hear what -he his tn sy and grant her re
quest for my sake."
"All tlgbt. Colonel: all rlcht. Sit down."
Our mingled conversation lisfdnlout half
nn horn. As we wcro rling to go Mr. Lin
coln, addressing nil three, ald .
"N'n'v yio' folks havo come with your fnvors
tn bestow and petitions to 1m graiiiod. I have
promised to do nV ih it his been asked of me.
und said the Unest things f could In what has
been be-tnweil. Mi I think 1 ought tn have nil
wav next, and what I havu tn ask Is thst vou
nil three come aru e.it dinner w Ith me to-mur-,
row. Will you do It."'
1 Of cnuriso we a tented with profuse thanks,
nnd as wo said gnod-b he reminded us.
"N'o foimalit at dinner tomorrow. Not a
At this moment I remembered and said :
"N'ciw Mr. L!"col"i, vou have requested mn
to be 1 ere nt s 'u the morning. Prny tell me
hou I am to get In."
"Oh. 'he usher Is onlv a slender llttlo Irish
man. If he lefu'es tn let volt pass, slan him
down tho steps, and walk in as vou did Just
A moment Inter the President tnrnod tn me,
held nut his hand, and smiling like summer
"Ynu c on'.o when I tell ton. mv child, and
you'll get In as uro us jour'e illve."
I wall id brlsklv tn the Whlto Housn tho
next ino-iilng and stood at tho head of tho
stalls, waiting for mv watch to sni the mo
ment. not In the least guessing how I was to
get permission tn enlc r. Standing nt tho
corridor nearest thu door I had p.isacd through
the il,i lofnre. I heuid somo one say:
"This way, Mrs. Bors."
Looking up I snw. at tho further end nf the
corridor, tho President motioning for me to
come. I walked up to whero ho stood, and he
grasped my hnnd warmly, led me In. nnd In
troduced mo to William H. Sewnrd and Mr.
Nicola. IIj at down bv Ills desk, rca-heij
out for the petition, wrote across tho hack,
Ilelease this mnn cm older "n. - . A. Lin
coln," As hu humleil It straight buck tumuhe
"Mrs. livers, that will get vnur man out.
And tell his poor old mother I wish tn Heaven
It wn in my power tn give her back her eye
sight, so sho might sio her sou when ho gets
home tn her,'
At tho tllnifer I was seated at tho right nf Iho
Piesldeiit. Col. Turner on Ids left. Mrs. Lin
coln, the two lms. uud Col. Hancock occupied
tho rost of the table. When u dish of any
thing was brought, tho President reached nut
for It. handled tho spoon like an onllnary
farmer, saving tn nil In Ids retch: "Will you
havo somo of this?" dishing It Into our plates
liberally. And so It vv-'s thiimghout tho uliolo
dinner, a" ho hud sulci, truly Informal,
A. II. B. J.
triTxrssKs io ai.ims.
A Nbadv Trade Wlilrh Flourished nt One
Time In the New Vork Courts,
Thn elder Wilier In "Pickwick" win, as nil
admirers of Iho works of Illckeus well know, a
great believer in thu utility of nn alibi ns a
defence in both criminal und civil actions.
"Never mind thocha ncter," said Mr. Weller
to his Fon, "slick to thoalleybl, Nothing Ilka
nn allnvbi, Sammy, nothing. Vereier lie's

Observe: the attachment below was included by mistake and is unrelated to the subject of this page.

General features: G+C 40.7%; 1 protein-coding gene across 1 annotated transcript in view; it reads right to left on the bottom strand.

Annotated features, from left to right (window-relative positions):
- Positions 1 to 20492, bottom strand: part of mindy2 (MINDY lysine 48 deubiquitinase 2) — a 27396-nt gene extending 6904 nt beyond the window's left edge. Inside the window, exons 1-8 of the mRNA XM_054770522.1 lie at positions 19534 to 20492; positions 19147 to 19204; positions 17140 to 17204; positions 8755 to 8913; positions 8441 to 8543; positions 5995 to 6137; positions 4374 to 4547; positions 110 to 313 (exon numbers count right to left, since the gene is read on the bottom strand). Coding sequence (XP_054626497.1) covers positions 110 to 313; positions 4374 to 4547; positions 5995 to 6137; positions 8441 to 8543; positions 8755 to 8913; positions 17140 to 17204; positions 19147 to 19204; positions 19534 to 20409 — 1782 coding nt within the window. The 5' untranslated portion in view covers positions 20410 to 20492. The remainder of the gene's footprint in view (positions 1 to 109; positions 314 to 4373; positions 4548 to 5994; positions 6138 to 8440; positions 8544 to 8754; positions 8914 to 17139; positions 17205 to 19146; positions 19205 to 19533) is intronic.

ngnlu' to be tried, mo boy. a alleybi's the thing
to get him off."
This siigo iiilvico of Mr. Wellcr's found fro
qucnt coiroborntion In thn vlowsof criminal
lawyers III town up lo it veri few cars ago.
Thero were twent,aud even un, cars ago
more criminal luwyera than there nro to-day,
and tho eiii'iluiiiuuls and fees of criminal law
yers wuro materially lurgor in the ordinary run
of cases than now. As a consequiui-e, cases
wero mori) often defended limn they uro now,
nnd pleas nf guilty were much ruror. Then the
nllbl witness was a necessury. though usually
imu c Iconic part of tho machinery of defence in
criminal r. Thero Is, in crmlnnl proced
ure, no heller defence than nil alibi if sustained.
Alllil witnesses were therefon- very much In de
mand iinlll Juries began to mistrust them, nnd
thu penalties for Iho crime of perjury wuio vis
ited upon rouio of thu delinquents,
I'm" a lonslderablo limn inn mendacious ami
Mhsldlil testliuonv of professional alibi wit
nessua obtained c redence fiom Jurors, and some
of those vv Uncases, in quote their own language,
"nude, a good thing out nf It " Juries In rrlmi.
nnl cases ure usually sympathetic- vvheie iinout
eldo pressuio lb brought upon them. and it is th"
part of thu charge of every .ludgt In n criminal
case lo infoi in tho Jury that the prisoner at tho
bar is entitled to ever) reasonable doubt, If,
therefore any uncertainty ensto I on tho point
whelheror ma the pilsoner was actually pres.
entnt the time ami plai enf the ullcced crime,
he vvua entitled to the benefit of it. Hut, llltlu
by little, thu prosecuting nlllccrs became uc.
qunlnted with tho Ideiitli) and ricouls of the
professional alllil witnesses. One or two were
prosecuted Others were scared ulT, Tnocoin.
luurcclal vuliiof tho services or thu others wits
decreased, and Dually thu whole nufainua husi.
iioa was ubandomd, never slnco to be revived.
ItVLEB OF TUB HEART AND HAXD.
An Institution AntednttnK by Thrte-q.anr
terse ofs Centnrx thn Fire Patrol.
In the halcyon days ot old New York, when
alarms ot flro were sonnded from the wooden
boll towers, when policemen carried lanterns
nnd rattles, when the entire Flro Department
was a rolunteer force, before the days of steam
fire, engines or hones to pull tho trucTcs. the
Heart and Hand Fire Company existed for the
better preservation of property Imperilled by
fire or by water used In the extinguishment of a
fire. This primitive Institution, tho prototype
ot the present Are patrol system maintained by
tho fire insurance companies, was composed of
forty members, who met In March, Juno, Sep
tember, nnd December, on tho first Monday of
each. Anyone absenting himself from ono ot
those meetings was fined two shillings.
The rnlc.s of tho Heart and Hnnd company
provided that each member should be provided
"with two good bags, made ot Raven's duck or